It took Dr. Marilyn Bartlett until adulthood to realize she had a learning disability.

"I thought all my life everyone saw the written word the way I do," she said. "I had no clue the way you see words and I see words are worlds apart."

Dr. Bartlett has dyslexia and lacks automaticity, which is the ability to process information with little to no effort. While she was getting ready to take the bar exam, she asked the New York Board of Law Examiners for extra time to take the test.

However, she was denied any accommodations. Dr. Bartlett appealed, and the case made it to the Supreme Court, where it was ruled that she would be able to have accommodations for the exam.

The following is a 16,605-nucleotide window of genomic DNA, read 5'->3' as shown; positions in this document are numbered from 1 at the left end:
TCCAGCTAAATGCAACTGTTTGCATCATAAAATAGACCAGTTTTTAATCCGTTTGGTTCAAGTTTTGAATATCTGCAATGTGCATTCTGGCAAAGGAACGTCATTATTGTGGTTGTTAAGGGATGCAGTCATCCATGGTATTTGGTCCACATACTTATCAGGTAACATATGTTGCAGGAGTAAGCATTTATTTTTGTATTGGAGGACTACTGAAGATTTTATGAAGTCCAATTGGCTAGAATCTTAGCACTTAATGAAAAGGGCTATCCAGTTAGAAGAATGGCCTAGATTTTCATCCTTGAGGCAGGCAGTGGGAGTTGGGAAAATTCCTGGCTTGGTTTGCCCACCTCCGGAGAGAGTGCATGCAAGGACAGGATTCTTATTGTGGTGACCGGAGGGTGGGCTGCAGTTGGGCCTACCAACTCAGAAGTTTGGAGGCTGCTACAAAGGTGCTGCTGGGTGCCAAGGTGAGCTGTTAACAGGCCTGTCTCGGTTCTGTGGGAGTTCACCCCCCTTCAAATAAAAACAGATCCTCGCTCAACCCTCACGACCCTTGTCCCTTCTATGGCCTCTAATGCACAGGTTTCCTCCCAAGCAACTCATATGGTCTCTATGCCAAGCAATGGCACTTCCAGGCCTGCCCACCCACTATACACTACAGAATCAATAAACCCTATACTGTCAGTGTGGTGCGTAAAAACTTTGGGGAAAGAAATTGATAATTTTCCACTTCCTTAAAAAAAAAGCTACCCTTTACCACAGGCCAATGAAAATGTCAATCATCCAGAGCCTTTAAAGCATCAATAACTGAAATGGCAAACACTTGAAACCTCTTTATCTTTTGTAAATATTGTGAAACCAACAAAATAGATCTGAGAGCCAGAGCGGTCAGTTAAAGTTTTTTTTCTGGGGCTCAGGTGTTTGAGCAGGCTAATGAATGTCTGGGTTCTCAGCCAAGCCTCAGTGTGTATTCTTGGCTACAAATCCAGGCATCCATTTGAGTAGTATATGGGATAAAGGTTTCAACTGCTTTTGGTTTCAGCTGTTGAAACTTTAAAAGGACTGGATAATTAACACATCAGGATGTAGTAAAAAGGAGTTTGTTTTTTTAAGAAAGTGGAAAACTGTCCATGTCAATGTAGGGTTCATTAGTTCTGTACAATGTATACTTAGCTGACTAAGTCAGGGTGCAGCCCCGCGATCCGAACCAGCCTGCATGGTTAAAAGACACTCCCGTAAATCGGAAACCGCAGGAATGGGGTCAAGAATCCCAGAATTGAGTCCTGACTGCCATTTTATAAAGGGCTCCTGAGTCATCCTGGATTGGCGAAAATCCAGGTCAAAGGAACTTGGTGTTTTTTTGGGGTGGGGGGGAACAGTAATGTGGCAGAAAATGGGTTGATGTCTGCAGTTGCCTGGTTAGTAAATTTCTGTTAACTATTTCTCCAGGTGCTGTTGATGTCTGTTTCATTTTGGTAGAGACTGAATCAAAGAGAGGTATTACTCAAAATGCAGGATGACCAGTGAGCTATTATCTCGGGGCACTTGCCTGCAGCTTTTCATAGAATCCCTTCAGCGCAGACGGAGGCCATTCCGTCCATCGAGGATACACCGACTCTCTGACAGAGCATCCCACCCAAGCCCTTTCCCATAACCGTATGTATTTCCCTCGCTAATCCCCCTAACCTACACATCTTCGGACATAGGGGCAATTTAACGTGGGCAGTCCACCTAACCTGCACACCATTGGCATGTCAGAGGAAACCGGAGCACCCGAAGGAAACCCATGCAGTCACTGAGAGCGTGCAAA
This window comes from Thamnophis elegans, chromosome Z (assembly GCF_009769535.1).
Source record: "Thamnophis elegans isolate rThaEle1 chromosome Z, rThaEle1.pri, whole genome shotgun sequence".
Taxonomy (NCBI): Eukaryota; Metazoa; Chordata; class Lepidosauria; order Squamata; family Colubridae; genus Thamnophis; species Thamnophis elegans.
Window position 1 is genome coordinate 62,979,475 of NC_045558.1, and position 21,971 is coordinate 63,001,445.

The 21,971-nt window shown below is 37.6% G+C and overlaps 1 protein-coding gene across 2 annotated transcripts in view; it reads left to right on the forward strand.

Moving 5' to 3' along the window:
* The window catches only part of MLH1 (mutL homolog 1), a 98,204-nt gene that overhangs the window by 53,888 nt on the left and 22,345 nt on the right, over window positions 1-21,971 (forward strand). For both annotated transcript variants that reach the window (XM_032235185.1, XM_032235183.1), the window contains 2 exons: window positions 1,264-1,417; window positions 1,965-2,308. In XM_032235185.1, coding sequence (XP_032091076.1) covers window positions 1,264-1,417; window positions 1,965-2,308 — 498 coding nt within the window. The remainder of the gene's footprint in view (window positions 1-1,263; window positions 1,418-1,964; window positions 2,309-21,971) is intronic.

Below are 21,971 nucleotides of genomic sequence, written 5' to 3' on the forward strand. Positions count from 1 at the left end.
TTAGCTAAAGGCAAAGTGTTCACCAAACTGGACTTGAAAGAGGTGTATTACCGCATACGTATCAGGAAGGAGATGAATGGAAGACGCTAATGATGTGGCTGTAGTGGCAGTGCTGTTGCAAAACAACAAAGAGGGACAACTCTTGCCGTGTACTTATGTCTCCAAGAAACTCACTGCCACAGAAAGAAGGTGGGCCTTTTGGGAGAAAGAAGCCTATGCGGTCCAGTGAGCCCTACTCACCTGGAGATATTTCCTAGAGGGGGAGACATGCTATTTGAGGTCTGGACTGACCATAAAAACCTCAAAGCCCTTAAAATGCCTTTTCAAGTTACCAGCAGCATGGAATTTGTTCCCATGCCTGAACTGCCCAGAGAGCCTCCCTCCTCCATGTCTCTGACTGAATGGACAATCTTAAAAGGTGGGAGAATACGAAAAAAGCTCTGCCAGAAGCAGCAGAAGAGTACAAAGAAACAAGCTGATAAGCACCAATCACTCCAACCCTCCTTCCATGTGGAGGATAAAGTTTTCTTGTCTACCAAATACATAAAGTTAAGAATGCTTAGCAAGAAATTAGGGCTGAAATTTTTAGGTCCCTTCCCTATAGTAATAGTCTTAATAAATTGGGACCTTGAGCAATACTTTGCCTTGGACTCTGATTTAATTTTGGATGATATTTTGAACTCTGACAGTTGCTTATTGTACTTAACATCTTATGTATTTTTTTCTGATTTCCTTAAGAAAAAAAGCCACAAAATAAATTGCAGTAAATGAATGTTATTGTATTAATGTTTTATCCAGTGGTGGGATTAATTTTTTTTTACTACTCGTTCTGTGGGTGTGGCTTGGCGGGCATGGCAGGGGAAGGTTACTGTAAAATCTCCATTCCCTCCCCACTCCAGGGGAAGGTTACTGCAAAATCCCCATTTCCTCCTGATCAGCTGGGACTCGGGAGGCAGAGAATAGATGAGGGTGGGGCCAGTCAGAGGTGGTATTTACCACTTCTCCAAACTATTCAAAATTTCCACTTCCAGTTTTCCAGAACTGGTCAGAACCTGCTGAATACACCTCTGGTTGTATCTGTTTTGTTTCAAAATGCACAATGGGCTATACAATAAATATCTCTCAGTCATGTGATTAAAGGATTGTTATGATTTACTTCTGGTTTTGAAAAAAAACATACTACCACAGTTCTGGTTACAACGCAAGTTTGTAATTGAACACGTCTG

Though it took years for her case to be completed, Dr. Bartlett was advocating for her rights the entire time, and she believes anybody with a learning disability should begin to advocate for themselves at a young age.

"I think while students are still in elementary school, that they need to become involved in their own lives and protecting and standing up for their own rights," Dr. Bartlett said.

You can also read the summary of her Supreme court case.